A Model All-ETF Portfolio That Works

by: Roger Nusbaum

Roger Nusbaum submits: Geoff Considine put up a post a while back on Seeking Alpha on all-ETF portfolios vs. use of individual stocks alongside ETFs. Geoff tends to write very long articles and truthfully I did not read the whole thing (far from it), but that is not the point here. The post drew an interesting comment from XTF Advisors, a firm that appears to specialize in ETF Portfolios.

Their comment was that Geoff's article used data mining to make its point and they note their belief that "ETFs may offer the best available option for efficient asset allocation without negative-alpha risk and with low expenses."

The XTF website shows the composition of three different all-ETF portfolios. I guess the product is new, because the results provided are back tested.

The portfolio I looked at is called Tack 80 and was comprised as follows on March 31;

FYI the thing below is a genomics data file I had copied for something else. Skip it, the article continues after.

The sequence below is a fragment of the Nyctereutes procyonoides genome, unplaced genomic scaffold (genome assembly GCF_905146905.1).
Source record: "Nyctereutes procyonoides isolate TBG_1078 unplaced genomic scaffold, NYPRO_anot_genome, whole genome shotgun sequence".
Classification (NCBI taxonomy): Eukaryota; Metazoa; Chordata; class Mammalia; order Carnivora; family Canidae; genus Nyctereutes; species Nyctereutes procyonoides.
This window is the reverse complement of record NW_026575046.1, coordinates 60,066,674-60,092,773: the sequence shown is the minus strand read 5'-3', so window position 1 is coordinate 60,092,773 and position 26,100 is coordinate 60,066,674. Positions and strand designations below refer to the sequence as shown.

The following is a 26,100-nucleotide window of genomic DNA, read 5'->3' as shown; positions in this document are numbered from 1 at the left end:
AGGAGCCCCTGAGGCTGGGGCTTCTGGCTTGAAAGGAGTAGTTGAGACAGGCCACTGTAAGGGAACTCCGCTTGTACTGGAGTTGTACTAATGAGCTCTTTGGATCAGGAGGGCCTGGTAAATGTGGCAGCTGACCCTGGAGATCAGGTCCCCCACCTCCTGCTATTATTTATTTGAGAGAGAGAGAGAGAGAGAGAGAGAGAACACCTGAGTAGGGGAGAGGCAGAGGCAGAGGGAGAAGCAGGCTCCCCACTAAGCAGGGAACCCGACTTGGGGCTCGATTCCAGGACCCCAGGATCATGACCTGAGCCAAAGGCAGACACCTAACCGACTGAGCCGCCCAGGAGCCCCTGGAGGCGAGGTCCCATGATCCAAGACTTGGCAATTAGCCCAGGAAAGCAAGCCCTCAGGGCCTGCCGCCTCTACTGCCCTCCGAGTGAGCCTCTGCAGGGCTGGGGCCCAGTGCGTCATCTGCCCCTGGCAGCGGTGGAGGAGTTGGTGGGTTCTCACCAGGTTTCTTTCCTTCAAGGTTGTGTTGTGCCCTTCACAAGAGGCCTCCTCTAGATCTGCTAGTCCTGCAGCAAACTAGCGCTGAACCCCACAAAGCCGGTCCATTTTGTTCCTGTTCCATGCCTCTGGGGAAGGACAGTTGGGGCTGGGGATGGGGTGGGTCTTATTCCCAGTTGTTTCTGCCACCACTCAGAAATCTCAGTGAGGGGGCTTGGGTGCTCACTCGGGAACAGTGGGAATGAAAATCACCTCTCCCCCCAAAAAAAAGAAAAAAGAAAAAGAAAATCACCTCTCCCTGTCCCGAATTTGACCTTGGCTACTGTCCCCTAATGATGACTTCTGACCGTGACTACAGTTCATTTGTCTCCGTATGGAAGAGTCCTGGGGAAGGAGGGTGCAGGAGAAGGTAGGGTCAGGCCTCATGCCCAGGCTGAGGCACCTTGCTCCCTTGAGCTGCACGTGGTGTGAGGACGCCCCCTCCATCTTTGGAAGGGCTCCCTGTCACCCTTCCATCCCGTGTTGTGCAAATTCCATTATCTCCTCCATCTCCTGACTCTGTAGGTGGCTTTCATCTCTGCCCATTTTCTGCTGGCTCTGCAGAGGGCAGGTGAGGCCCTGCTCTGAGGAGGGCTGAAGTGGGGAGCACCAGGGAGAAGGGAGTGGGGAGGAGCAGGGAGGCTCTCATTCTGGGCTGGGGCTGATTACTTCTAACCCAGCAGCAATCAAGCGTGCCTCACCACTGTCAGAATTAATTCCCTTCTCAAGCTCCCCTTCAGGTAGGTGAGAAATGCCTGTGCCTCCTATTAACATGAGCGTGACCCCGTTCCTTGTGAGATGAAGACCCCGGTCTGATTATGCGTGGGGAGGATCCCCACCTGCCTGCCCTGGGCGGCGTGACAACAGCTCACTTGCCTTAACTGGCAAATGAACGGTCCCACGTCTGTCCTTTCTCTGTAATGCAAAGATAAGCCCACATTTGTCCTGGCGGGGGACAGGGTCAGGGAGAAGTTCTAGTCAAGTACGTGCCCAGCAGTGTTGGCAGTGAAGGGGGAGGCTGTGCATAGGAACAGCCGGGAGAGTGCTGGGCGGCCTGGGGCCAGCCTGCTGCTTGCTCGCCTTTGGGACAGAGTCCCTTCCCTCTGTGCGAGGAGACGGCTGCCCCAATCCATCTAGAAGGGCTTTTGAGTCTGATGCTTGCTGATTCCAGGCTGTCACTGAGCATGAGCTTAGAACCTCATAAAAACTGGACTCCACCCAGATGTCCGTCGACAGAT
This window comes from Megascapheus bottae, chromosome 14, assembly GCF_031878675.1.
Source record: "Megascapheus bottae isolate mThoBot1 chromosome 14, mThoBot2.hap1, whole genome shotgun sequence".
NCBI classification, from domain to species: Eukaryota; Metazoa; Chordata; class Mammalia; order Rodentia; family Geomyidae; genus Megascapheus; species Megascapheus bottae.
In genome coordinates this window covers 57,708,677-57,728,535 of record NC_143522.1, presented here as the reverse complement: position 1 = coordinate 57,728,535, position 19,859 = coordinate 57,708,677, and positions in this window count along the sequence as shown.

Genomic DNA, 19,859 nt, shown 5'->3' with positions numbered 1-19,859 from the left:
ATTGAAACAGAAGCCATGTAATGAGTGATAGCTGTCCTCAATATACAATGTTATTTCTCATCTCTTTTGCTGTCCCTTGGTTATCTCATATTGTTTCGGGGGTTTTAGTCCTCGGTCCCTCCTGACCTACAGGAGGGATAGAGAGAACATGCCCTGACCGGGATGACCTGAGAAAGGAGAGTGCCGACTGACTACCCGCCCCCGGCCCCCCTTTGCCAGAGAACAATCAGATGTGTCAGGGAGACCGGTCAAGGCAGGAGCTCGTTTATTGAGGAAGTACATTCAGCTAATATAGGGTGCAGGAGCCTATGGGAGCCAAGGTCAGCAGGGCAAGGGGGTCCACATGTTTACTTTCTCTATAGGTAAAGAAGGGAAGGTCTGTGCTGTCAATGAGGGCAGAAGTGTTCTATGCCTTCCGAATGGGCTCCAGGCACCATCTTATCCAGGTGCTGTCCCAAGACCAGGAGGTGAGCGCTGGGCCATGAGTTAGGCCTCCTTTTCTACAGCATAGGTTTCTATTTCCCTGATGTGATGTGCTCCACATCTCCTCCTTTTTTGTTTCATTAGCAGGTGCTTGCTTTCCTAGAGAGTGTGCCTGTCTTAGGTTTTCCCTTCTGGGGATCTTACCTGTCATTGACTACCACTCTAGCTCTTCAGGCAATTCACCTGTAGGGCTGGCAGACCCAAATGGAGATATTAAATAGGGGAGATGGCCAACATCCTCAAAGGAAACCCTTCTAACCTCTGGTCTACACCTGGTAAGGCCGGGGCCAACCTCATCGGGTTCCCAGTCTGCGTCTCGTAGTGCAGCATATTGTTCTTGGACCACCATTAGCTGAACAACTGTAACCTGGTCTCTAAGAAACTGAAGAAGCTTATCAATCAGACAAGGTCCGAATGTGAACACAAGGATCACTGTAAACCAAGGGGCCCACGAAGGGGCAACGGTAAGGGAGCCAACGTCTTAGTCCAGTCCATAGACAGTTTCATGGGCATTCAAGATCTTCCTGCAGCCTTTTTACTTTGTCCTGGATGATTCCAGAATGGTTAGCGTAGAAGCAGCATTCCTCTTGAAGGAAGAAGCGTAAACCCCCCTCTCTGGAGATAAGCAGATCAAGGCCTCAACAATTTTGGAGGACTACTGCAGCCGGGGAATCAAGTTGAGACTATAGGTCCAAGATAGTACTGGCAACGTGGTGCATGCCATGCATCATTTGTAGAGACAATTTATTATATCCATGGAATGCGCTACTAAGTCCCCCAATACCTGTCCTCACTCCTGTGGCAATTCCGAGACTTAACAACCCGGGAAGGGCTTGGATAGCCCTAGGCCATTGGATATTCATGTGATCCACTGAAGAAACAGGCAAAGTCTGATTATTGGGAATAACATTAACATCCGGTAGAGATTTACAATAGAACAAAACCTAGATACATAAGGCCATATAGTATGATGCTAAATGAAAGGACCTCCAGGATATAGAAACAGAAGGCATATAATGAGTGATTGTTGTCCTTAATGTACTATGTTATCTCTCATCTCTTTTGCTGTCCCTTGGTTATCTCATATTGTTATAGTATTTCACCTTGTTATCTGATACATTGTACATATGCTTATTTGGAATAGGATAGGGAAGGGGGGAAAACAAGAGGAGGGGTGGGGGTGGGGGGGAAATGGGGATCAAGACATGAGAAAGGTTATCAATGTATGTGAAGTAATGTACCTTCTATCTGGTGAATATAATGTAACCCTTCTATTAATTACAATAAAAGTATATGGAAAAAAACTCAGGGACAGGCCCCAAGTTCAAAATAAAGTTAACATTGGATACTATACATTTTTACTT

Large Cap (NYSEARCA:SPY) 36%
Mid Cap (NYSEARCA:VO) 20.40%
Small Cap (NYSEARCA:IWM) 12%
Foreign (NYSEARCA:EFA) 27.6%
Short Term Bonds (NYSEARCA:SHY) 0.30%
Intermediate Bonds (NYSEARCA:IEF) 0.30%
Long Term Bonds (NYSEARCA:TLT) 0.45%
Corporate Bonds (NYSEARCA:AGG) 0.30
Cash 1%

I don't know how it has done since 3/31, nor did I even count if it adds up to 100%. Whatever the strategy is here the back test numbers are very good -- they soundly beat the S&P 500 for the last five years. I did not read enough to get a feel for their process but the back test shows it can be done with just ETFs.

It does seem like there are many parts of the market missed with such a narrow selection. XTF is not wrong, but the approach is not right for me. Is such a narrow list right for you is what is important. I have written countless times about my belief of tying in numerous themes to make a diversified portfolio. I think it makes the ride smoother and the job easier.

I have had help with returns from some fairly narrow things. In the second quarter of 2005 Statoil (long time holding) went from $14 to $21 in about ten minutes (intentional hyperbole). This happens a fair bit where some country or forgotten sector adds a lot to the portfolio. This element is clearly not going to happen in the above portfolio. A narrow theme like Norway does not have enough weight in EFA to matter.

Again, this is about different mousetraps -- not right and wrong. Only time will tell whether the actual returns will measure up to the back test but you have many schools of thought here (XTF, Geoff and me) to try to make what you do better and that really is the most important thing with this.